Loss making Brihanmumbai Electricity Supply and Transport (BEST) will soon submit a proposal to the Brihanmumbai Municipal Corporation (BMC) to add a new section within the property tax that will help them make some money too.
The amount they hope to recover through this tax, imposed on millions of Mumbai’s house owners, will cover a part of their monumental transport deficit losses. BEST currently recovers a paltry amount by including a surcharge on electricity bills sent out to 10 lakh Mumbai residents who receive electric supply from the undertaking. By moving it under the property tax head, they hope to multiply their earnings since property tax is paid by millions of Mumbaiites.
The BEST has been cross-subsidising their profit making electricity division with the loss-making transport wing for years. For the month of May alone, the undertaking’s losses were around R 510 crore after subsidizing. The situation has worsened to such an extent that BEST has applied for a loan of Rs 1250 crore from three banks.
BEST officials say one way to cut losses will be through the property tax route. The undertaking has already received permission to recover transport deficit losses (TDLR) from their 10-lakh odd power consumers residing in the island city.
However, consumers residing between Colaba and Mahim/Sion are angry that they are unnecessarily being taxed, even though many of them do not even use BEST buses.
On Saturday a BEST official said that further decisions will be taken only after discussions within BEST. A proposal would then be sent to the BMC, which is the parent organization for BEST.
“We are thinking of asking the BMC to create a new sub-section within the property tax bracket. We hope to get around one-to-two percent of the tax to cover our transport deficit,” said a BEST official on condition of anonymity.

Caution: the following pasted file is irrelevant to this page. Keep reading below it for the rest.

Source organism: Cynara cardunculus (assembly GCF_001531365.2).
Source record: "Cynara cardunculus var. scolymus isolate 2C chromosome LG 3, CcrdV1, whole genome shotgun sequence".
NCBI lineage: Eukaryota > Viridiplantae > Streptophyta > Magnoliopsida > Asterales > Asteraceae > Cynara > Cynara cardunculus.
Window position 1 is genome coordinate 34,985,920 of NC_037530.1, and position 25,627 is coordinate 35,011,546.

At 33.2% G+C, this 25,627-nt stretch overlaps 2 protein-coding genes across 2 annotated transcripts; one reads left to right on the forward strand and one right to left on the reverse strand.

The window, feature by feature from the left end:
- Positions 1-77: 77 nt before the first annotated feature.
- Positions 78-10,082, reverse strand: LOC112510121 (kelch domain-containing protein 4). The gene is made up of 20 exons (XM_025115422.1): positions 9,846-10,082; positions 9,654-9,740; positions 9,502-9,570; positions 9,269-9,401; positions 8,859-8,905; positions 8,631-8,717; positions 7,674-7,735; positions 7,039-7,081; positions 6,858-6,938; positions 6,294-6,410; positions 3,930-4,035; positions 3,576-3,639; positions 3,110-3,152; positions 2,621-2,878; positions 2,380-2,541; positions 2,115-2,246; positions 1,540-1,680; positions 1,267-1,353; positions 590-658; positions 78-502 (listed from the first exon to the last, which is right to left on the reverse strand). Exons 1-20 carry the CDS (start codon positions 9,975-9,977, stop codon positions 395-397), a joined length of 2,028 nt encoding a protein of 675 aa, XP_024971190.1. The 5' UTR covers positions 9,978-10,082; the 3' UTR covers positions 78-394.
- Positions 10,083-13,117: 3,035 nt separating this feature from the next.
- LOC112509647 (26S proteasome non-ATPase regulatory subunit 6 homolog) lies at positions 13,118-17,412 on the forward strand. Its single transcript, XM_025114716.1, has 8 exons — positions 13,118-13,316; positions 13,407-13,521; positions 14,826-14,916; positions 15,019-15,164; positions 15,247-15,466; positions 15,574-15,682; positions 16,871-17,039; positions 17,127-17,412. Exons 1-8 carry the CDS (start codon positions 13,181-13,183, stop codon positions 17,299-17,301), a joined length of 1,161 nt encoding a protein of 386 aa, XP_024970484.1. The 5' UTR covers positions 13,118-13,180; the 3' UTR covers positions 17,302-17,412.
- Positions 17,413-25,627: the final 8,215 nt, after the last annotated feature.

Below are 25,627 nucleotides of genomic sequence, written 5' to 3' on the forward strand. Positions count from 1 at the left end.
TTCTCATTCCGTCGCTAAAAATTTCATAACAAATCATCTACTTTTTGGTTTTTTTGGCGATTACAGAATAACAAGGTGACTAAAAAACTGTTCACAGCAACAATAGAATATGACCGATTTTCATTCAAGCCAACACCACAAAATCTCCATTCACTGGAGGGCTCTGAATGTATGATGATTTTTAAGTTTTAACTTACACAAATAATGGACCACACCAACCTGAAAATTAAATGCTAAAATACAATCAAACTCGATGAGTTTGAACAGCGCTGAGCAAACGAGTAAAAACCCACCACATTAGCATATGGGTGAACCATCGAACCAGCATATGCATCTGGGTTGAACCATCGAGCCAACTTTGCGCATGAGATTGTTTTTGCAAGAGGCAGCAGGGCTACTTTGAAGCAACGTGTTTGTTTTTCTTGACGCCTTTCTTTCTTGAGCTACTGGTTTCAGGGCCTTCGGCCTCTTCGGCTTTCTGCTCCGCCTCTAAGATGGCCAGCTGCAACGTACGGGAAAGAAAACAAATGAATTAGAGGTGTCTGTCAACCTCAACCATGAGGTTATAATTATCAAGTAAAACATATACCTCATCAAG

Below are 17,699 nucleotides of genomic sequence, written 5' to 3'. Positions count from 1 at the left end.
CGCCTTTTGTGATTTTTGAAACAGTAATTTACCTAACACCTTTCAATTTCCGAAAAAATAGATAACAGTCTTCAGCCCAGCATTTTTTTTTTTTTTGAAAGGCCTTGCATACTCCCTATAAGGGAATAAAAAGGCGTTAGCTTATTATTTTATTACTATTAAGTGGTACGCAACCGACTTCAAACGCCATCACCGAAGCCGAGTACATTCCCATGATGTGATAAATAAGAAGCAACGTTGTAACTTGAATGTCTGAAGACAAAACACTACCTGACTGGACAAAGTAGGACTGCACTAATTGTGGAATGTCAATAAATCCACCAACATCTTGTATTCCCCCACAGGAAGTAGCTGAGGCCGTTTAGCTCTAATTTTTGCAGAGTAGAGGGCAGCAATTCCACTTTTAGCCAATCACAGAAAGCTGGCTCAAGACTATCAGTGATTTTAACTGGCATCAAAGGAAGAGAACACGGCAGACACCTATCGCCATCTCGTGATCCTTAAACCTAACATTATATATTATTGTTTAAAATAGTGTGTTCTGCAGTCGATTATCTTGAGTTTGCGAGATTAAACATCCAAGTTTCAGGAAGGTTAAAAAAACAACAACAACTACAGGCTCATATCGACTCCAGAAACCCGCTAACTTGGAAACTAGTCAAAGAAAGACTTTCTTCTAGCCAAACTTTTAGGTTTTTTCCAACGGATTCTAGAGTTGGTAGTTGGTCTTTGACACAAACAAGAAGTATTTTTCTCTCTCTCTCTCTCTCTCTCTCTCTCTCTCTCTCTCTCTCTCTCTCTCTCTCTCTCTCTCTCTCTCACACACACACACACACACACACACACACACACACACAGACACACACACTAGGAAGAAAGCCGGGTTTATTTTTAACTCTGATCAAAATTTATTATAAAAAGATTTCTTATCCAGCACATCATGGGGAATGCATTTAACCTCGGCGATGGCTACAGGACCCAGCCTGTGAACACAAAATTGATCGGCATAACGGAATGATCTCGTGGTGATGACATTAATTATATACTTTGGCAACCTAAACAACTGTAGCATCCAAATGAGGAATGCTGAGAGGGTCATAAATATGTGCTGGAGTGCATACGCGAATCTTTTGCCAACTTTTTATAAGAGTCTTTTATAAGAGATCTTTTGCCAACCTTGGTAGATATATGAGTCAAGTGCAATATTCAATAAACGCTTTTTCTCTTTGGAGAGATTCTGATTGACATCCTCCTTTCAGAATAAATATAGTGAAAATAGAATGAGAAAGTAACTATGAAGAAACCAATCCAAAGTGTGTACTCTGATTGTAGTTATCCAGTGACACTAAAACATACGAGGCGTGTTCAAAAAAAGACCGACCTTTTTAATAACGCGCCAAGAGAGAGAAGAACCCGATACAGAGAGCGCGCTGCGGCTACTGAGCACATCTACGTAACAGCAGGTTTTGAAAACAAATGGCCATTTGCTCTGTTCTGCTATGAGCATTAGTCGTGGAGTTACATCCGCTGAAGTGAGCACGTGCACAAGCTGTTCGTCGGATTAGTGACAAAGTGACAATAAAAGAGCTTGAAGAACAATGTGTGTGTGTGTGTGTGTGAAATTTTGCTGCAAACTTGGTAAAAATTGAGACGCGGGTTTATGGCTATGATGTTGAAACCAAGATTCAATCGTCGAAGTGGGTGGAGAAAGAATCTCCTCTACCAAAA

The BMC currently has a capital value-based property tax system in which property tax is calculated on five factors — price of property, area, age of the building, nature of property and type of construction. Property tax is the BMC’s second largest source of income after octroi collection.
When asked about the proposal for merging the transport deficit (TDLR) of BEST with property tax, OP Gupta, General Manager of BEST said that he wouldn’t want to comment on the matter. At a recent presentation made to the Maharashtra Electricity Regulatory Commission (MERC), Gupta had stated that by year 2015-’16 the TDLR surcharge in electricity bills will become zero.
The BEST currently operates around 4300 buses across Mumbai, Thane, Mira-Bhayander and Navi Mumbai as well.
When contacted power expert Ashok Pendse said, “As long as there is loss from its bus service, the BEST will have to cross-subsidize from some where, be it electricity bills or property tax.”
Vimal Punamiya, senior chartered accountant and taxation expert felt, “the authorities have already doubled property taxes for residential property and three times for commercial property as per the recent ready reckoner rates. Any further hike would lead to trouble. BEST may do better to just increase its bus fares.”
Advocate Vinod Sampat, president, stamp duty and registration payers association agreed when he argued: “The BEST would unnecessarily burden the common man further as they will have to pay more. Instead they should push the government for help.”
Clearly the undertaking’s best laid plans may soon run into rough weather. But if it does get the go ahead from the BMC, Mumbaiites could be in for further taxation.
>> Proposed surcharge suggested within Property tax: 1-2%
>> Transport deficit between 2004-05 to 2008-09: Rs 1200 crore
>> Loan applied for from banks: Rs 1250 crore
>> Loan given by BMC until now: Rs 800 crore
>> Probable revenue from property tax: Rs 30 crore (as per calculation of this year’s property tax collected)
Total properties (Units) in the city:
Flats below 500 sq ft area:
Property tax collected by BMC in 2012-13:
Rs 3,657 crore
Expected property tax in 2013-14:
Rs 3,956 crore